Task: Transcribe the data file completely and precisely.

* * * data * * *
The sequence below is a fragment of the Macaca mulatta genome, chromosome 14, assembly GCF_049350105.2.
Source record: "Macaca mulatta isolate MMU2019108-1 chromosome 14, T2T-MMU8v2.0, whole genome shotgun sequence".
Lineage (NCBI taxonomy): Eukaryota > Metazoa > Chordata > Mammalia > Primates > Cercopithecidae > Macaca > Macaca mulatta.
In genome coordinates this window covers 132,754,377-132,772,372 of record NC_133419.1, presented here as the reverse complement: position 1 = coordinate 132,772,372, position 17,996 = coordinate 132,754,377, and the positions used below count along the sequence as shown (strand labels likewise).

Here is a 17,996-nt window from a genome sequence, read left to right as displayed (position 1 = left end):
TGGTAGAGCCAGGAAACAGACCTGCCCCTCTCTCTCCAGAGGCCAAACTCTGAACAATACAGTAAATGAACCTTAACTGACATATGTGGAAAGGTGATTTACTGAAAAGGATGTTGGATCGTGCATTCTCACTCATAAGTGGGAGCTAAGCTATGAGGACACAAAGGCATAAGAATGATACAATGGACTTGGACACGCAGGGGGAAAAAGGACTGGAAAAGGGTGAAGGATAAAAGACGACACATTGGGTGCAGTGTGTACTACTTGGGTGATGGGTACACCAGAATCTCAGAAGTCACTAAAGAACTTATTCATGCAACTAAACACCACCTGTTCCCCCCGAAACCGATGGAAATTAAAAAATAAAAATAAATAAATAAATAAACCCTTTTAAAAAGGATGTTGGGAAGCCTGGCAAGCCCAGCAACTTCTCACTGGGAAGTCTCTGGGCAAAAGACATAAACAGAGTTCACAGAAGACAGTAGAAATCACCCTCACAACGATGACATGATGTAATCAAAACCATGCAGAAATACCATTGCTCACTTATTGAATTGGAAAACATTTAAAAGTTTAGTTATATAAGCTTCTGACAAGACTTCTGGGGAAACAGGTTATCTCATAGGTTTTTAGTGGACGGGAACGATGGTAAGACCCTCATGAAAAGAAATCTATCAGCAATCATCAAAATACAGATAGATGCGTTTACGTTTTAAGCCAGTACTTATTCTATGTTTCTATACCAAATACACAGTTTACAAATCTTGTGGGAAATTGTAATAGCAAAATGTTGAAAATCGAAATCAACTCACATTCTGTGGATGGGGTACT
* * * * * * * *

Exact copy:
The sequence below is a fragment of the Macaca mulatta genome, chromosome 14, assembly GCF_049350105.2.
Source record: "Macaca mulatta isolate MMU2019108-1 chromosome 14, T2T-MMU8v2.0, whole genome shotgun sequence".
Lineage (NCBI taxonomy): Eukaryota > Metazoa > Chordata > Mammalia > Primates > Cercopithecidae > Macaca > Macaca mulatta.
In genome coordinates this window covers 132,754,377-132,772,372 of record NC_133419.1, presented here as the reverse complement: position 1 = coordinate 132,772,372, position 17,996 = coordinate 132,754,377, and the positions used below count along the sequence as shown (strand labels likewise).

Here is a 17,996-nt window from a genome sequence, read left to right as displayed (position 1 = left end):
TGGTAGAGCCAGGAAACAGACCTGCCCCTCTCTCTCCAGAGGCCAAACTCTGAACAATACAGTAAATGAACCTTAACTGACATATGTGGAAAGGTGATTTACTGAAAAGGATGTTGGATCGTGCATTCTCACTCATAAGTGGGAGCTAAGCTATGAGGACACAAAGGCATAAGAATGATACAATGGACTTGGACACGCAGGGGGAAAAAGGACTGGAAAAGGGTGAAGGATAAAAGACGACACATTGGGTGCAGTGTGTACTACTTGGGTGATGGGTACACCAGAATCTCAGAAGTCACTAAAGAACTTATTCATGCAACTAAACACCACCTGTTCCCCCCGAAACCGATGGAAATTAAAAAATAAAAATAAATAAATAAATAAACCCTTTTAAAAAGGATGTTGGGAAGCCTGGCAAGCCCAGCAACTTCTCACTGGGAAGTCTCTGGGCAAAAGACATAAACAGAGTTCACAGAAGACAGTAGAAATCACCCTCACAACGATGACATGATGTAATCAAAACCATGCAGAAATACCATTGCTCACTTATTGAATTGGAAAACATTTAAAAGTTTAGTTATATAAGCTTCTGACAAGACTTCTGGGGAAACAGGTTATCTCATAGGTTTTTAGTGGACGGGAACGATGGTAAGACCCTCATGAAAAGAAATCTATCAGCAATCATCAAAATACAGATAGATGCGTTTACGTTTTAAGCCAGTACTTATTCTATGTTTCTATACCAAATACACAGTTTACAAATCTTGTGGGAAATTGTAATAGCAAAATGTTGAAAATCGAAATCAACTCACATTCTGTGGATGGGGTACT